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Laurie Johnson’s Blog

NAM/ACCF: Distorting their own distorted analysis of climate legislation

Laurie Johnson

Posted September 10, 2009

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The National Association of Manufacturers (NAM) and the American Council for Capital Formation (ACCF) are at it again, this time running full throttle scare ads across the country (click here for an example) against the American Clean Energy and Security Act (ACES). ACES will bring us greater energy independence, more climate protection, and millions of clean energy jobs.  But they want you to believe climate protection will bring nothing but hardship and economic ruin to America.

Of all their little "facts" and figures, here's one NAM/ACCF actually don't want you to know: By 2030, their own model predicts the average American household's income going up by at least 100 times the increase in household energy expenditures from curbing global warming. In other words, your energy expenditures will go up by less than 1% of the increase in your income to protect the planet from the most dangerous impacts of global warming.

NAM/ACCF have boiled their flawed analysis (the summary of which was released last month), down to 30 seconds and three scary statistics: gasoline price increases, electricity price increases, and dire job losses.

Don't let these industry numbers fool you. NAM/ACCF's cost estimates are much higher than those from authoritative studies by the Environmental Protection Agency (EPA), the Energy Information Administration (EIA), and the Congressional Budget Office (CBO). They are taken out of context. And, most critically, they hide the basic finding (from their own analysis) that wholly undermines their argument: household incomes grow orders of magnitude faster than their cost estimates! Shame on them for not sharing.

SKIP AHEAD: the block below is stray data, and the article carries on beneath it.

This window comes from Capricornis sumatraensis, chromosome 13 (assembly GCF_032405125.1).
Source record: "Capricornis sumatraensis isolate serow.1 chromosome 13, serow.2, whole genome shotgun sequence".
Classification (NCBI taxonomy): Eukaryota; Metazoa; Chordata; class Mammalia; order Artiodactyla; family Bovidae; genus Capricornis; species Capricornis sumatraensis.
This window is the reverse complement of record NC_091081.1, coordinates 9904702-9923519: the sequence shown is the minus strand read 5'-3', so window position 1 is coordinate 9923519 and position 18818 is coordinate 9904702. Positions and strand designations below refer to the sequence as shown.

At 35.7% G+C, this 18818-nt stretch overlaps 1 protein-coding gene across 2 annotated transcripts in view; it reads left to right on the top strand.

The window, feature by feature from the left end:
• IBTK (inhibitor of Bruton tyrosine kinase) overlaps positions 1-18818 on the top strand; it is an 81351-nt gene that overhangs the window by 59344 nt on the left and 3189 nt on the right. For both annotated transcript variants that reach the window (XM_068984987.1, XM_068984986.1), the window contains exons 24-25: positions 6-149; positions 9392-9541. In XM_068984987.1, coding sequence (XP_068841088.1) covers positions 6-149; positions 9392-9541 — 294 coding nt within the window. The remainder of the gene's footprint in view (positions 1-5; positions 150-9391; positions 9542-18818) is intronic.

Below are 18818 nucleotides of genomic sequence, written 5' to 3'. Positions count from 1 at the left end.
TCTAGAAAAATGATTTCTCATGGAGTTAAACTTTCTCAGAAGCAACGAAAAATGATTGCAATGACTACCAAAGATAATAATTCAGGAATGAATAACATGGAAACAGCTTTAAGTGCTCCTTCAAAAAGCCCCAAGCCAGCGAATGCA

The tables speak for themselves:

  Exaggerated costs

Gasoline price increase

2.8 to 4.6 times higher than EPA and DOE (year 2030; 2007$)

Electricity price increase

2.9 to 3.7 times higher than EPA and DOE (year 2030; 2007$)


 Out of context costs

Electricity bills, not prices, are what matters:*

Average annual change in household electricity bills (2012-2030, 2007$):

* NAM/ACCF doesn't provide these numbers

* EIA/DOE does: $33 more per year ($2.75/month, 9 cents per day)

* EPA (Environmental Protection Agency) does: $6 lower per year, thanks to modeling ACES's energy efficiency provisions the most thoroughly

Gasoline: Even by NAM/ACCF's own analysis, their projected increases in gasoline prices amount to an average increase of only 4.8 cents/gallon per year by 2030 (EPA and EIA projections are even lower: 1 cent/yr and 1.7 cents/yr, respectively).

2030 Projected Energy Expenditures vs. 2030 Projected Increases in Average Household Income: $313 to $454 ($0.85 to $1.24 per day) relative to $27,000 to $28,000 (2007$)** more in household income over 2009 levels. Even despite exaggerated costs, income gains dwarf them.

* CBO does not provide estimates for the items in this table.

NAM/ACCF's misinformation campaign against ACES is no surprise. Almost verbatim, it's a repeat of their analysis last year against the Lieberman-Warner Climate Security Act. Last year, using the same model, NAM/ACCF projected GDP would grow 75% by 2030, which meant healthy increases in household income relative to today's levels, and many other economic gains. These gains far exceeded projected costs. And these gains were also shared widely across states. Once again, they're hiding the good news from us.

Finally, NAM/ACCF's job loss predictions completely contradict 40 years of overwhelming historical evidence of positive job creation, economic growth, and the affordability of environmental protection.

Rather than being an economic liability, climate legislation will give us the economic growth, jobs, climate protection, and energy independence Americans deserve. At a very affordable price. Don't take it from me, NAM/ACCF thinks so too -- they just make you work hard to find their dirty little secret.


** This blog was updated 1/15/2009, to make a correction to NAM/ACCF's projected increase in average household income, as well as provide the range  between the "low cost" case and the "high cost" case.

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